Today the London and North Western Railway crosses the Mersey at Runcorn. Ethelfleda’s bridge (also known as Britannia’s bridge) was opened in 1868.
But there were plans to take the railway across the river nearly forty years earlier. These plans are available to view at Chester Archives, but we have so far been unable to discover why they were abandoned.
In 1830, the Liverpool and Birmingham Railway Company, had plans drawn up to take the line (shown as pink on the map) from a point by the Bridgewater Canal opposite Crow’s Nest Farm, past Manor Farm near Norton Chains, across the river onto Cuerdley Marsh, through the Widnes area and on into Liverpool.
In 1834, there was a proposed alteration to the line of the Grand Junction Railway (shown as green on the map). George Stephenson and Joseph Locke drew up plans to take the railway across the river to Collins Green (St Helens) where it would join the Liverpool and Manchester Railway, rather than pass through Warrington. It would run from a point near Poplar Farm, continue near to Hangman’s Corner, pass to the west of Bob’s Bridge and Mosside farms and cross the river to the west of the Ferry Inn. Consent was received from the Cheshire landowners affected by the proposals and a tender of £29,000 submitted for the building of the bridge, by David Macintosh, who built the viaduct at Dutton.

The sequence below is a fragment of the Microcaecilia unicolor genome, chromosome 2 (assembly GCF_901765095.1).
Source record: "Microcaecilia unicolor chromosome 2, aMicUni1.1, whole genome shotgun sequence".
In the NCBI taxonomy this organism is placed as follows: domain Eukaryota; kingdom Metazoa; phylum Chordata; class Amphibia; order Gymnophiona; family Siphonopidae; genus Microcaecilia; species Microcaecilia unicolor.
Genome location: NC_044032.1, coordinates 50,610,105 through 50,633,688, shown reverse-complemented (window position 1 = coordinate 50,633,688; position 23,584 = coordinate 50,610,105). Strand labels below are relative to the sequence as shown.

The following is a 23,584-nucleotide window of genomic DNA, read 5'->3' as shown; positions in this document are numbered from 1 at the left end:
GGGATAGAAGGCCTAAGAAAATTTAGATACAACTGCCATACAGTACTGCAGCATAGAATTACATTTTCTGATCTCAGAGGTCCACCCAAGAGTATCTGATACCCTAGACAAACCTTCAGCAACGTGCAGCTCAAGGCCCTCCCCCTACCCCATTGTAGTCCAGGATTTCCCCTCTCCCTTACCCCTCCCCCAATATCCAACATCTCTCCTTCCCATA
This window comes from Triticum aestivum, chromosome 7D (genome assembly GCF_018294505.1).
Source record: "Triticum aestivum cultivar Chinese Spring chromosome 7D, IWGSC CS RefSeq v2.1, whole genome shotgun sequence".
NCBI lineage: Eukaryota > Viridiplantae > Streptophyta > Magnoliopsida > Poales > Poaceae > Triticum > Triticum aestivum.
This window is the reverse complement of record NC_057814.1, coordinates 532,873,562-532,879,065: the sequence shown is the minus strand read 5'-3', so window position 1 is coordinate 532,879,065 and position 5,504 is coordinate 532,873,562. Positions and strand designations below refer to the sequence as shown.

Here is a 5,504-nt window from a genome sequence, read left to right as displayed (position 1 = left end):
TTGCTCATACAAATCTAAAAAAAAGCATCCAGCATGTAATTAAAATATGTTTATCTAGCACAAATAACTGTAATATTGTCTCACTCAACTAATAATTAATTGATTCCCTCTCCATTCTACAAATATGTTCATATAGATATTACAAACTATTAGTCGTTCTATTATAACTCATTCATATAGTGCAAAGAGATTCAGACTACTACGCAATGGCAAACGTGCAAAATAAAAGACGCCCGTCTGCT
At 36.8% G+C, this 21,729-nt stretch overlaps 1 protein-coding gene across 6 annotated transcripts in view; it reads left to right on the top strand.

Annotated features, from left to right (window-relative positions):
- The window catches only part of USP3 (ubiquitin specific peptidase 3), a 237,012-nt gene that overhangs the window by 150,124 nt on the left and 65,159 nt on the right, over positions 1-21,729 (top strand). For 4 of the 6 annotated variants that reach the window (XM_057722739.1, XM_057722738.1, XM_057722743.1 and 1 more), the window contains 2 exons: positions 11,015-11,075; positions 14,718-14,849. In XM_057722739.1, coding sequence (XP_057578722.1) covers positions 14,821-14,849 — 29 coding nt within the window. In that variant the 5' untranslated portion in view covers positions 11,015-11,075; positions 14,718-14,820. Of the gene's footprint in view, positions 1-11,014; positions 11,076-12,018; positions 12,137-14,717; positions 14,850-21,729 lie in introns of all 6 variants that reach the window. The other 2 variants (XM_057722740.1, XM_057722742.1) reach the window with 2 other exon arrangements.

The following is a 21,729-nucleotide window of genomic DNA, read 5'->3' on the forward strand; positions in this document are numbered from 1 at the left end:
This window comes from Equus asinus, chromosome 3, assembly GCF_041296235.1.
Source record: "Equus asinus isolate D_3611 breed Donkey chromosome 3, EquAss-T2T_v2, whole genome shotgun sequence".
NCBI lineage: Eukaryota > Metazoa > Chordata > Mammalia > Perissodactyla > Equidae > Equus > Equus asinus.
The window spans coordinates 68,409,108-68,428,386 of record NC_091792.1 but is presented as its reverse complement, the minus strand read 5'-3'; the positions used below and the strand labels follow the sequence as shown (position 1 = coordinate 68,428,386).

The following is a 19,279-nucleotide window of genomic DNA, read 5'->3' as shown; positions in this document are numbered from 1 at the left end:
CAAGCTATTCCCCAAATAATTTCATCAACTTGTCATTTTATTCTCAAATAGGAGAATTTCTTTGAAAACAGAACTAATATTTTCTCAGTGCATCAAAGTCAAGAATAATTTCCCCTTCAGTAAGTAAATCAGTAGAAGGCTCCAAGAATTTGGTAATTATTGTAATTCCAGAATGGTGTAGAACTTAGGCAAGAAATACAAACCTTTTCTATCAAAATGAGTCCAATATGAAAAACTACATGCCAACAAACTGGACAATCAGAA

In 1837/1838, the Grand Junction Railway had further plans drawn up by Joseph Locke, this time to join the Liverpool and Manchester Railway at Huyton. The line (shown as orange on the map) would follow a similar route to the one above, but swing west towards Huyton just after crossing the river via a seven arch bridge with spans of 75’. The railway company sought parliamentary approval, but it was refused.
The Grand Junction Railway finally opened on 4 July 1837, with trains running along the 82 mile route from Birmingham to Warrington and joining the Liverpool to Manchester Railway at Newton (now Earlestown). Quite why the plans for the Keckwick to Huyton railway were drawn up when clearly the opening of the line from Birmingham to Warrington was imminent, is a mystery.
More detailed information about the river crossings is available in the following books which can be loaned from Halton Lea Library.
Crossing the Runcorn Gap:
Volume One – Runcorn Ferry and Hale Ford
Volume Two – Early Bridging Proposals
Volume Three – Runcorn Railway Bridge